One doctor in Maine has even used marijuana to wean patients off opioid painkillers.
Further, states will have to reform their Medicaid programs to address the ballooning costs related to OUD. One reform that could address costs is using Medicaid waivers to establish direct primary care practices, which would increase patient access to physicians. This could also help with distributing MAT.
Although nationwide opioid overdose deaths are down, the costs of the opioid epidemic remain a major burden to the states. Allowing access to medical marijuana and embracing Medicaid reforms could help reduce the substantial costs of the opioid epidemic.
The following documents provide more information on Medicaid reforms and medical marijuana.
Free-Market Physicians Look to Save America’s Broken Health Care System – Directly
Matt Kittle of the MacIver Institute examines the potential for direct primary care in Wisconsin and the new bill that could make rapid expansion possible. “Direct care is empowering consumers and the free market to drive down the cost of health care and, as has been abundantly documented, improve outcomes. It offers the return of the true doctor-patient relationship because it shifts control from far away bureaucrats to health care consumers,” wrote Kittle.
Don’t Wait for Congress to Fix Health Care
Heartland Institute Senior Policy Analyst Matthew Glans documents the failure of Medicaid to deliver quality care to the nation’s poor and disabled even as it drives health care spending to unsustainable heights. Glans argues states can follow the successful examples of Florida and Rhode Island to reform their Medicaid programs, or submit even more ambitious requests for waivers to the Department of Health and Human Services, a suggestion the Trump administration has encouraged.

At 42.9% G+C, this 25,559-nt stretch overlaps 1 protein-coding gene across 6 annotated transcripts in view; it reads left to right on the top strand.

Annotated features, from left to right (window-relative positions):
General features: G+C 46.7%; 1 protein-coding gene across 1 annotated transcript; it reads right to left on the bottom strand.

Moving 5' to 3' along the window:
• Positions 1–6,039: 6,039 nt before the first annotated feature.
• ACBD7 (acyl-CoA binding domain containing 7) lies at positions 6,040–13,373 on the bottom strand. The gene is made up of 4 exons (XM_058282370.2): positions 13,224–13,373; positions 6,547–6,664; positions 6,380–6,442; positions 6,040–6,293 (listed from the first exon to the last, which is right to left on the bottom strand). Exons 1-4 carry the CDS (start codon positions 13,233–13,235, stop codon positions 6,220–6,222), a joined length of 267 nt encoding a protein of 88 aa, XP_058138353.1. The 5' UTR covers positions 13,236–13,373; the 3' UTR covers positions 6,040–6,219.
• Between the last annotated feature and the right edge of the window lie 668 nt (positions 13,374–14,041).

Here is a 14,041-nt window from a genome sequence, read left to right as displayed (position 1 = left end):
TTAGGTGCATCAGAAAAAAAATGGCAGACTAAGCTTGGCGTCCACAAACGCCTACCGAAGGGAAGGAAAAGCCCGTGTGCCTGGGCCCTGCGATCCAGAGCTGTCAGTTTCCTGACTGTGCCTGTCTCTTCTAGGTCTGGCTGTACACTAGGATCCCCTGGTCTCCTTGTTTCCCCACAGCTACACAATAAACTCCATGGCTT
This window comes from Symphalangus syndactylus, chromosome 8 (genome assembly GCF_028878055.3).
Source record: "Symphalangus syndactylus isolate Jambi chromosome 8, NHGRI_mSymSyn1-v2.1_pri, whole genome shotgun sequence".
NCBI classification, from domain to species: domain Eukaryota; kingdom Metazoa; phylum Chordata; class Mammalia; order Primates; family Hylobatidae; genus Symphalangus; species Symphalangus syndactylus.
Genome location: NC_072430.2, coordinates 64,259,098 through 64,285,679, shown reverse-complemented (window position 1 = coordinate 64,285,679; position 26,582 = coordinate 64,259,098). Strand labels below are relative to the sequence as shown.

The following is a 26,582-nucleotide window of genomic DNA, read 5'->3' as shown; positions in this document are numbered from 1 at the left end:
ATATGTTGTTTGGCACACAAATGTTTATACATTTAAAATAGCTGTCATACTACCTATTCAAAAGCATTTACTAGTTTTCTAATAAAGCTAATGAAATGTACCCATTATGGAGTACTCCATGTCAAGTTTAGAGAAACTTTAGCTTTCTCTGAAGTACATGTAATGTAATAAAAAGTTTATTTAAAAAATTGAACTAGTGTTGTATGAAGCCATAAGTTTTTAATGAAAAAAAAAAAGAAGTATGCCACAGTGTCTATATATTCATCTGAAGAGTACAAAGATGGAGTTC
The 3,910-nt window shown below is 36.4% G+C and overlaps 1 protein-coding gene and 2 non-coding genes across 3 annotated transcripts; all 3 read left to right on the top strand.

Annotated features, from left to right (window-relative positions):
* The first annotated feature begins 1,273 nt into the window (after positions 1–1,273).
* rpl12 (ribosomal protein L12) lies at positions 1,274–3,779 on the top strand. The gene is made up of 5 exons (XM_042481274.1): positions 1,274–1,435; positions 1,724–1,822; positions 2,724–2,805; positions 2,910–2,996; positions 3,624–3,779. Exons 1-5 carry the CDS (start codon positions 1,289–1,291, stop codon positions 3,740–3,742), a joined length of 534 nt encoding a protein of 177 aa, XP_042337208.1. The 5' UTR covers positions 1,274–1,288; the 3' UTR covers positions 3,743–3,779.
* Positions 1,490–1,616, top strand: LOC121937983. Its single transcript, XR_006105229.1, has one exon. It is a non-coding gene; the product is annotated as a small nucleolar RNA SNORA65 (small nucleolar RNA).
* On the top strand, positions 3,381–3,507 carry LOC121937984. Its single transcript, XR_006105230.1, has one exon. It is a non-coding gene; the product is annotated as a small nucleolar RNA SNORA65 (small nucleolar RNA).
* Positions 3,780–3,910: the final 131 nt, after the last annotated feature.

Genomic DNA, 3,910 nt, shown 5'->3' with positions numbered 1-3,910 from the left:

The Fiscal and Social Implications of Marijuana Legalization
In this Research & Commentary, Government Relations Coordinator Lindsey Stroud examines an analysis suggesting the United States could gain a total of $28 billion in tax revenue if it were to legalize the recreational use of marijuana nationwide. Stroud also discusses social effects linked to legalization (or the lack of legalization), such as arrest disparities related to criminal possession laws.
On the Limits of Federal Supremacy: When States Relax (or Abandon) Marijuana Bans
In this Cato Institute Policy Analysis, Richard Mikos examines how the separation of powers between the states and the federal government applies to the debate on marijuana legalization and use. Using medical marijuana as a case study, the analysis looks at how the anti-commandeering principle protects states’ prerogative to legalize activity Congress has chosen to ban. Mikos explains the federal government has banned marijuana outright, and he says for years, federal officials have lobbied against local efforts to legalize medical use of the drug. However, an ever-growing number of states have adopted legalizing or decriminalizing marijuana despite the ban.
Nothing in this Research & Commentary is intended to influence the passage of legislation, and it does not necessarily represent the views of The Heartland Institute. For further information on this subject, visit The Heartland Institute’s website, and PolicyBot, Heartland’s free online research database.